On September 11, 1945, a conference was held between representatives of petitioner and the union at which the union, as a matter of collective bargaining, requested reinstatement of the inspectors to their former status and rates of pay. Petitioner's representative replied that the inspectors' jobs had been changed, that they were being properly paid for the work they were doing, and that the inspectors were now subject to the contract covering the production and maintenance employees. There were no other negotiations between petitioner and the union concerning the inspectors.
On September 18, 1945, the Board issued a complaint against petitioner, based on charges filed by the union, alleging, inter alia, that in reclassifying the inspectors without prior consultation or bargaining with the union and refusing to reinstate them to their former status and rates of pay, petitioner had committed unfair labor practices. Petitioner answered, denied it had violated the Act, and alleged that prior to reclassification the inspectors were "acting in the interest of an employer" and consequently were not "employees" under the provisions of the Act, and that, therefore, the Board had no jurisdiction or right to make a certification of representation for such employees.
After a hearing on the complaint, the trial examiner found that petitioner had violated the provisions of the Act, and recommended issuance of an order by the Board directing petitioner to cease and desist therefrom. After adopting the findings and conclusions of the trial examiner, the Board found that the inspectors were "employees" within the meaning of § 2(3) of the Act, and entered an order that petitioner cease and desist from its unfair labor practices, restore the inspectors to the status which they occupied prior to August 27, 1945, make them whole for any loss they may have suffered by reason of the petitioner's discriminatory change in their status, and bargain collectively with the union.
In its brief petitioner's first contention is that prior to their reclassification the inspectors were management representatives, not entitled to the benefit and protection of the Act, and could not constitute a unit appropriate for the purpose of collective bargaining. It frankly, however, called attention to the case of Packard Motor Car Co. v. National Labor Relations Board, 67 S. Ct. 789 then pending in the Supreme Court, and stated that in the event the Supreme Court should rule that supervisory employees are entitled to the benefit of the Act, its contention may be deemed superfluous. Since the Supreme Court, in that case, on March 10, 1947, held that foremen (supervisory employees) are employees within the meaning of § 2(3) of the Act and that they constitute an appropriate collective bargaining unit, we pass to a consideration of petitioner's second contention - whether the inspectors may select as their bargaining representative a labor organization represents the production and maintenance employees.
Under § 9(b) of the Act, the Board has vast discretion in deciding the unit appropriate for the purposes of collective bargaining, and the Act "places upon the Board the responsibility of determining the appropriate group of employees for the bargaining unit." Pittsburgh Plate Glass Co. v. National Labor Relations Board, 313 U.S. 146, 152, 61 S. Ct. 908, 912, 85 L. Ed. 1251. This function of the Board is a positive one, and must be performed in such fashion as to insure to employees the full benefit of their rights to self-organization and to collective bargaining, and otherwise to effectuate the policies of this Act. And when the Board has so determined, provided the Board exercised that discretion reasonably, its determination is binding upon us. May Department Stores v. National Labor Relations Board, 326 U.S. 376, 66 S. Ct. 203, 90 L. Ed. 145.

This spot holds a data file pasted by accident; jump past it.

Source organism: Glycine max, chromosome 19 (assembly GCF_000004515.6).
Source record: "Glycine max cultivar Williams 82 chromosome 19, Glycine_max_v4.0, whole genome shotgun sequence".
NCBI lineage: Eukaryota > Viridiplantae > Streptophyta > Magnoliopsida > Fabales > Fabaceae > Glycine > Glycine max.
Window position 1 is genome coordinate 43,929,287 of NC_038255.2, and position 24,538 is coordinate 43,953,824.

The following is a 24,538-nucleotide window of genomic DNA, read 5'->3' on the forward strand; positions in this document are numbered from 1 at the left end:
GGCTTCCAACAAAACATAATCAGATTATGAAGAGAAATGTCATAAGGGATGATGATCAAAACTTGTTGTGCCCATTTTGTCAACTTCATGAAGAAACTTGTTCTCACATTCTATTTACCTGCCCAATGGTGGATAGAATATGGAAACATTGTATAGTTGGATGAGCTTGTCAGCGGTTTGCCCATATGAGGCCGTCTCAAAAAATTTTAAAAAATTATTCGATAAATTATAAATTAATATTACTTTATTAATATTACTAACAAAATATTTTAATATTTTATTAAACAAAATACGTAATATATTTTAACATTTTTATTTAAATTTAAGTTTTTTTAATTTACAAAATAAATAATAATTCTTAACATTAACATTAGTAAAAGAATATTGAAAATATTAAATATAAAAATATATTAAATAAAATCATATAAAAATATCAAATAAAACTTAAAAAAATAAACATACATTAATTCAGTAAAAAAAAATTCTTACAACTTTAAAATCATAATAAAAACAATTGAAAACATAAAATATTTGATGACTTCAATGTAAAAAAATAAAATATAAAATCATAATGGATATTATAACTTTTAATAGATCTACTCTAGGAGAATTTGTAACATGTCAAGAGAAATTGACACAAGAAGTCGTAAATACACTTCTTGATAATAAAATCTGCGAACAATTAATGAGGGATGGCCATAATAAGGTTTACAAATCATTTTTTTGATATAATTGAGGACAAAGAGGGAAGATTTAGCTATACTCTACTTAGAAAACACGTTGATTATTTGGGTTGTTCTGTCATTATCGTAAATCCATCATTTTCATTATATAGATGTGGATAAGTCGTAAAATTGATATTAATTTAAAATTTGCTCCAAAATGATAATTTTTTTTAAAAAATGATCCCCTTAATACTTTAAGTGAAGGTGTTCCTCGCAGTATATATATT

Petitioner contends that the Board's refusal to dismiss the petition in the representation proceedings constituted an unreasonable exercise of administrative discretion. It insists that the Board failed to give due consideration to the possible harmful effects of the affiliation of the inspectors with a rank and file union. It argues that the production and maintenance employees are concerned with the quantity of production, while the function of the inspectors is to control and maintain the quality of petitioner's products and to protect the interests of the buying public. To affiliate the inspectors with the union which represents the production and maintenance employees, says petitioner, will prevent the proper performance of their duties.
Section 1 of the Act declares it to be the "policy of the United States" to encourage "the exercise by workers of full freedom of association, self-organization, and designation of representatives of their own choosing." Thus it is clear that for the purposes of collective bargaining, it is for the employees in the unit found to be appropriate, and not for the Board, to determine what labor organization shall represent them. "Congress attached no conditions whatsoever to their freedom of choice in this respect. Their own best judgment, not that of someone else, was to be their guide." Hill v. Florida, 325 U.S. 538, 541, 65 S. Ct. 1373, 1374, 89 L. Ed. 1782. But in determining the appropriate unit the Board must give due consideration to all relevant factors and correlate the policies of the Act with whatever public or private interests may be in conflict. In determining the proper unit for inspectors and in deciding whether they should be permitted to choose the same union that represents production and maintenance employees, the Board must be guided not alone by the wishes of the inspectors. It must give due consideration to the duties and obligations of the inspectors and their possible relationships to the union representing other employees. National Labor Relations Board v. Jones & Laughlin Steel Corp., 67 S. Ct. 1274.